Thanksgiving remains one of my all-time favourite holidays anywhere, focusing as it does on families and friends gathering to share a ‘thanksgiving feast’ – largely and mercifully missing the insidious and always-increasing commercial aspects of Halloween and Christmas.

When my son was in nursery school (pre-school), an American parents’ magazine article said mothers begin an internal chant at the end of each summer: ‘School, Halloween, Thanksgiving, Christmas. I better start planning now.’

This rang true in my experience. The last three or four months of the year were indeed a one-thing-after-another series of events, albeit mostly joyful ones, full of child-oriented activities, family reunions and parental responsibilities to pull everything and everyone together.

[And if those nationwide events and holidays aren’t enough, my Connecticut daughter-in-law, whose three sons’ birthdays all fall between mid-November and mid-December, manages the annual sequence of: School, Halloween, child’s birthday, Thanksgiving, child’s birthday, child’s birthday (these two share the same date, four years apart, but their wonderful parents make the effort such that each child has individual attention and celebration) and then Christmas. It really doesn’t bear thinking about, except to say every year the parents do a brilliant job with everything.]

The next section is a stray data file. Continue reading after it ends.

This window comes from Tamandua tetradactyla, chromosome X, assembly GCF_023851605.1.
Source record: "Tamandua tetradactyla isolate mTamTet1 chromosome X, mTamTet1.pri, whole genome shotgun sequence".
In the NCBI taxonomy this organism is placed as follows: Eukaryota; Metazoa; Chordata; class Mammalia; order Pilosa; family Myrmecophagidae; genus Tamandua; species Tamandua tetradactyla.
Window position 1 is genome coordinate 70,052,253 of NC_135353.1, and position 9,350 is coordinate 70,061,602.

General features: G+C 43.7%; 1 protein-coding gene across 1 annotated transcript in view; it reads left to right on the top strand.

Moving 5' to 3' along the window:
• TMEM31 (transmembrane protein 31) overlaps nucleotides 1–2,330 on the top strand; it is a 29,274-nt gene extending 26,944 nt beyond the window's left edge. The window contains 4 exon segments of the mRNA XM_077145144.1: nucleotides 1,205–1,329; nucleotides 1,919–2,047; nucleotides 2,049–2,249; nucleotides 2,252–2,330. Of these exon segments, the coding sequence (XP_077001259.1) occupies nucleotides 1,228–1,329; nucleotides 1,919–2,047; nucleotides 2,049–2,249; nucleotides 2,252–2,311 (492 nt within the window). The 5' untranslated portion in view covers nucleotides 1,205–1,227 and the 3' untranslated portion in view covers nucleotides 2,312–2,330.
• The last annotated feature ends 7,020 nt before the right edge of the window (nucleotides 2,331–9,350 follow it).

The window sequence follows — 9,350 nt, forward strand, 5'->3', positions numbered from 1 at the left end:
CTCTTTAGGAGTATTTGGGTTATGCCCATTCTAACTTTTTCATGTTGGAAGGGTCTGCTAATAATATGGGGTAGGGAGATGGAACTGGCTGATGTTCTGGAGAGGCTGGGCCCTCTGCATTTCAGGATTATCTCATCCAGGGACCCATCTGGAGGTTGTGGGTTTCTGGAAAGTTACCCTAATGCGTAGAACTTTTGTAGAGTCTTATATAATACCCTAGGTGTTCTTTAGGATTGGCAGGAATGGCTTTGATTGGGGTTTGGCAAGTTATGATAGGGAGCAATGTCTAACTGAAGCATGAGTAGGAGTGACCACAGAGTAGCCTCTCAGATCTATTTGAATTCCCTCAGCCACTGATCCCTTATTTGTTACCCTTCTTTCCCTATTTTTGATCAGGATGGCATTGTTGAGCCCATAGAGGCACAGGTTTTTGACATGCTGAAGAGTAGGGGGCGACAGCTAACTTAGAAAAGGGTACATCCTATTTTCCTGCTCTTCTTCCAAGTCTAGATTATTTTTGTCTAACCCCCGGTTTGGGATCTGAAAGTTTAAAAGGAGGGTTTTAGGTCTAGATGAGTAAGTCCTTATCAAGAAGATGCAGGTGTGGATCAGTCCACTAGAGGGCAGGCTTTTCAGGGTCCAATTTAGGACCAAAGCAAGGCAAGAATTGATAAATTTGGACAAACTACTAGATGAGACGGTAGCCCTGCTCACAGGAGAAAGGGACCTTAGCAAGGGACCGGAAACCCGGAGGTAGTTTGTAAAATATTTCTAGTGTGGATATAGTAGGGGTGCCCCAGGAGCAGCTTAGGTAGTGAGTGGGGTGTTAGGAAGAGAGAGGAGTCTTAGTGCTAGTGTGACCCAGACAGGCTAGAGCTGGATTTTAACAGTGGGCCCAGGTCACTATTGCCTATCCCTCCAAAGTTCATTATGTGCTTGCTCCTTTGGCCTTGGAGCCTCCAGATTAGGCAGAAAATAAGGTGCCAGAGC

Upside-down Down Under – November in Australia

November in Sydney

November in Sydney


November in Sydney: days getting longer, warm temperatures, jacarandas blooming (one of my all-time favourite trees and for me a symbol of November Down Under), sailboats on the Harbour, spring sports underway, plus – with the school year approaching its end in mid-December – end-of-year school concerts, assemblies and performances; planning for summer vacation; and oh, by the way, Christmas.

From our first year in Australia, I marvelled – and still marvel – at the way mothers and fathers manage somehow to handle all the end-of-school-year activities and Christmas activities at the same time.

Instead of planning for Thanksgiving, our Down-Under daughter-in-law multitasks with an Aussie flavour: one email will be about her daughter’s pre-school end of year event, the next about Christmas, the next about her son’s final awards assembly. Not to forget planning for middle child’s birthday on New Year’s Eve …